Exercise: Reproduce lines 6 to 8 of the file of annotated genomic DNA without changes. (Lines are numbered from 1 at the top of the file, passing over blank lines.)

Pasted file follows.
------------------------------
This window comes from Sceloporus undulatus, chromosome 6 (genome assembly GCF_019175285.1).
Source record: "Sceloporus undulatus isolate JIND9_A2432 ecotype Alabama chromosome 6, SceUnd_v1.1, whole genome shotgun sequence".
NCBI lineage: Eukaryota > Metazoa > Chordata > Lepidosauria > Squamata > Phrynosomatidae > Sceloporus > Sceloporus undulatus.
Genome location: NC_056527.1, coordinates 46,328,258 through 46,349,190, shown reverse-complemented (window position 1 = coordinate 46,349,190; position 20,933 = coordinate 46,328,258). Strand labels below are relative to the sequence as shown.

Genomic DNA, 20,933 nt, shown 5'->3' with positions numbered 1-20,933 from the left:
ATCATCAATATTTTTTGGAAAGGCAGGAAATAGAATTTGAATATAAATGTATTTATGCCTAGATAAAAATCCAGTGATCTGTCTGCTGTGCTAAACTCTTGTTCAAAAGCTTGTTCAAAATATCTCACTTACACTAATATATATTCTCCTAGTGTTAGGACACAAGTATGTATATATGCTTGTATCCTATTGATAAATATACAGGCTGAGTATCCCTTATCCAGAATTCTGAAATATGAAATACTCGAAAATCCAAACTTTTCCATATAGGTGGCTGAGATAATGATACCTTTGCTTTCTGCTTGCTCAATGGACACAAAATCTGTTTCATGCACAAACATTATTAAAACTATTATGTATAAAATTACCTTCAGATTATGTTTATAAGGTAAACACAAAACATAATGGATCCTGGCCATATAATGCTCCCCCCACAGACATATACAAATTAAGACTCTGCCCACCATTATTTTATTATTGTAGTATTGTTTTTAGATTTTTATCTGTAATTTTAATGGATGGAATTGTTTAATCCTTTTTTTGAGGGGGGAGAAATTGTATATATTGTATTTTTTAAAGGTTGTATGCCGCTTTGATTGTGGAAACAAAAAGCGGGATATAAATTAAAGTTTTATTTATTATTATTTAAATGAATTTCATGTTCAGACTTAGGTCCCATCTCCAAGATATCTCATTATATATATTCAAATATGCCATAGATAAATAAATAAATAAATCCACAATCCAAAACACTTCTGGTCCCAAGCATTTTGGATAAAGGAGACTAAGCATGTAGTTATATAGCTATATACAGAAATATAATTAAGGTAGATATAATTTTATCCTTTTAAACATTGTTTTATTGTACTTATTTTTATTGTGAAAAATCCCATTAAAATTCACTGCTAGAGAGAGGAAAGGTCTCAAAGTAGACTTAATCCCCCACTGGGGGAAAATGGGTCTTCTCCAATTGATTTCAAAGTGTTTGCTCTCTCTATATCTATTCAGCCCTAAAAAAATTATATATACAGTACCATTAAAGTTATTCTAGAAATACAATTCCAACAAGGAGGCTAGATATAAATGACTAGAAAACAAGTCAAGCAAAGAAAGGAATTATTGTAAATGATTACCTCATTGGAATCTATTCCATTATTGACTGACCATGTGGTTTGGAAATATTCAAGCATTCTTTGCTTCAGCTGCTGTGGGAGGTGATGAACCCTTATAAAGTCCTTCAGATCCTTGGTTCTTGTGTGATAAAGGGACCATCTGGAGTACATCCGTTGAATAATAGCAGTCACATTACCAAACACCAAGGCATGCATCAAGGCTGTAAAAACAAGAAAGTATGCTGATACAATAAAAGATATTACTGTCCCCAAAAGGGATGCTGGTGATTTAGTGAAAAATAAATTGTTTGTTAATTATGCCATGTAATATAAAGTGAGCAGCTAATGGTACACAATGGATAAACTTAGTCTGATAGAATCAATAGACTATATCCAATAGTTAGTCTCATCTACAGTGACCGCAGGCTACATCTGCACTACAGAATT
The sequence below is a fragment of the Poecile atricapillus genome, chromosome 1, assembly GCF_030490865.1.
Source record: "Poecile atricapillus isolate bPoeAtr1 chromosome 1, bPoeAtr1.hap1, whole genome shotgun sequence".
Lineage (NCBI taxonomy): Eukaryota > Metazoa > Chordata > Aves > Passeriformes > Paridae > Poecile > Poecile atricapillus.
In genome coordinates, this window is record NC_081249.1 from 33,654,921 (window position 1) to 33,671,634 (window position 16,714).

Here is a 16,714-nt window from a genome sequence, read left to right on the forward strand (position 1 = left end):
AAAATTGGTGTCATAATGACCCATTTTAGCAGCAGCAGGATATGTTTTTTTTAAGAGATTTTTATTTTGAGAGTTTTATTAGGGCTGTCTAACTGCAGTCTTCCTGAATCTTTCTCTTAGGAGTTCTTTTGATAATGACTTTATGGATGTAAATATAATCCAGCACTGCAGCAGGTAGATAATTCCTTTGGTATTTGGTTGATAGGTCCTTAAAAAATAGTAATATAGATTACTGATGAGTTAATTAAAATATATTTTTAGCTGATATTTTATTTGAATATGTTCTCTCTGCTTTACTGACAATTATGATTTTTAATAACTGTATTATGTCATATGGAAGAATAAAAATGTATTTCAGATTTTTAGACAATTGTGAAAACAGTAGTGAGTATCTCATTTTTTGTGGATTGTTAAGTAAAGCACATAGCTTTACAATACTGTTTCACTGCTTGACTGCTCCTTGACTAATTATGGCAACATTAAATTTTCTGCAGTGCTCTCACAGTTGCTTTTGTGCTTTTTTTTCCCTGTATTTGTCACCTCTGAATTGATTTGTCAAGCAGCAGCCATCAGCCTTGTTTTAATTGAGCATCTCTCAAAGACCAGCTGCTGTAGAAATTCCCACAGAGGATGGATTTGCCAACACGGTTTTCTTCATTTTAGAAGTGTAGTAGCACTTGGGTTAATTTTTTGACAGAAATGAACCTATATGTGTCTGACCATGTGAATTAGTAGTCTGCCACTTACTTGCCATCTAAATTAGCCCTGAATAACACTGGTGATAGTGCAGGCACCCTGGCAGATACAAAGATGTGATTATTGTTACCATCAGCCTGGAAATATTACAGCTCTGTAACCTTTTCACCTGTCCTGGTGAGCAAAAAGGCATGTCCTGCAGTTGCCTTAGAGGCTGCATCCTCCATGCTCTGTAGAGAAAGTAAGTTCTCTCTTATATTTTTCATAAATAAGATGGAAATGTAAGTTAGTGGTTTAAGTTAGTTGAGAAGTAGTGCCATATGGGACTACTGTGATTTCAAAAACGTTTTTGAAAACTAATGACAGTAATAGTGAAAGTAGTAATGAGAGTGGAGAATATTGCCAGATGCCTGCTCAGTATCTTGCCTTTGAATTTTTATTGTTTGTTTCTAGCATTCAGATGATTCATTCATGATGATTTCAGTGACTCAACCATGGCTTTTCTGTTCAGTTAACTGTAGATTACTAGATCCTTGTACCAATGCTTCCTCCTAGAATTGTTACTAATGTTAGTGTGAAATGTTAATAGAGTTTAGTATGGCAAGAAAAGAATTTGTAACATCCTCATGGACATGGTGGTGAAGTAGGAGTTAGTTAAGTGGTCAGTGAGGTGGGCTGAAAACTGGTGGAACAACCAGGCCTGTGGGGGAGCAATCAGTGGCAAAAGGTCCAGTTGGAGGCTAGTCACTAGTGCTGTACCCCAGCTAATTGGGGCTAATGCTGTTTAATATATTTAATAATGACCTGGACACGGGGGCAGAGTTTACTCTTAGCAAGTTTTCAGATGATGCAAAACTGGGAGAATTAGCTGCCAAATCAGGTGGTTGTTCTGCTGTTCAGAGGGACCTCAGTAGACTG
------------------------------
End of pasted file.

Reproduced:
ATCATCAATATTTTTTGGAAAGGCAGGAAATAGAATTTGAATATAAATGTATTTATGCCTAGATAAAAATCCAGTGATCTGTCTGCTGTGCTAAACTCTTGTTCAAAAGCTTGTTCAAAATATCTCACTTACACTAATATATATTCTCCTAGTGTTAGGACACAAGTATGTATATATGCTTGTATCCTATTGATAAATATACAGGCTGAGTATCCCTTATCCAGAATTCTGAAATATGAAATACTCGAAAATCCAAACTTTTCCATATAGGTGGCTGAGATAATGATACCTTTGCTTTCTGCTTGCTCAATGGACACAAAATCTGTTTCATGCACAAACATTATTAAAACTATTATGTATAAAATTACCTTCAGATTATGTTTATAAGGTAAACACAAAACATAATGGATCCTGGCCATATAATGCTCCCCCCACAGACATATACAAATTAAGACTCTGCCCACCATTATTTTATTATTGTAGTATTGTTTTTAGATTTTTATCTGTAATTTTAATGGATGGAATTGTTTAATCCTTTTTTTGAGGGGGGAGAAATTGTATATATTGTATTTTTTAAAGGTTGTATGCCGCTTTGATTGTGGAAACAAAAAGCGGGATATAAATTAAAGTTTTATTTATTATTATTTAAATGAATTTCATGTTCAGACTTAGGTCCCATCTCCAAGATATCTCATTATATATATTCAAATATGCCATAGATAAATAAATAAATAAATCCACAATCCAAAACACTTCTGGTCCCAAGCATTTTGGATAAAGGAGACTAAGCATGTAGTTATATAGCTATATACAGAAATATAATTAAGGTAGATATAATTTTATCCTTTTAAACATTGTTTTATTGTACTTATTTTTATTGTGAAAAATCCCATTAAAATTCACTGCTAGAGAGAGGAAAGGTCTCAAAGTAGACTTAATCCCCCACTGGGGGAAAATGGGTCTTCTCCAATTGATTTCAAAGTGTTTGCTCTCTCTATATCTATTCAGCCCTAAAAAAATTATATATACAGTACCATTAAAGTTATTCTAGAAATACAATTCCAACAAGGAGGCTAGATATAAATGACTAGAAAACAAGTCAAGCAAAGAAAGGAATTATTGTAAATGATTACCTCATTGGAATCTATTCCATTATTGACTGACCATGTGGTTTGGAAATATTCAAGCATTCTTTGCTTCAGCTGCTGTGGGAGGTGATGAACCCTTATAAAGTCCTTCAGATCCTTGGTTCTTGTGTGATAAAGGGACCATCTGGAGTACATCCGTTGAATAATAGCAGTCACATTACCAAACACCAAGGCATGCATCAAGGCTGTAAAAACAAGAAAGTATGCTGATACAATAAAAGATATTACTGTCCCCAAAAGGGATGCTGGTGATTTAGTGAAAAATAAATTGTTTGTTAATTATGCCATGTAATATAAAGTGAGCAGCTAATGGTACACAATGGATAAACTTAGTCTGATAGAATCAATAGACTATATCCAATAGTTAGTCTCATCTACAGTGACCGCAGGCTACATCTGCACTACAGAATT
The sequence below is a fragment of the Poecile atricapillus genome, chromosome 1, assembly GCF_030490865.1.
Source record: "Poecile atricapillus isolate bPoeAtr1 chromosome 1, bPoeAtr1.hap1, whole genome shotgun sequence".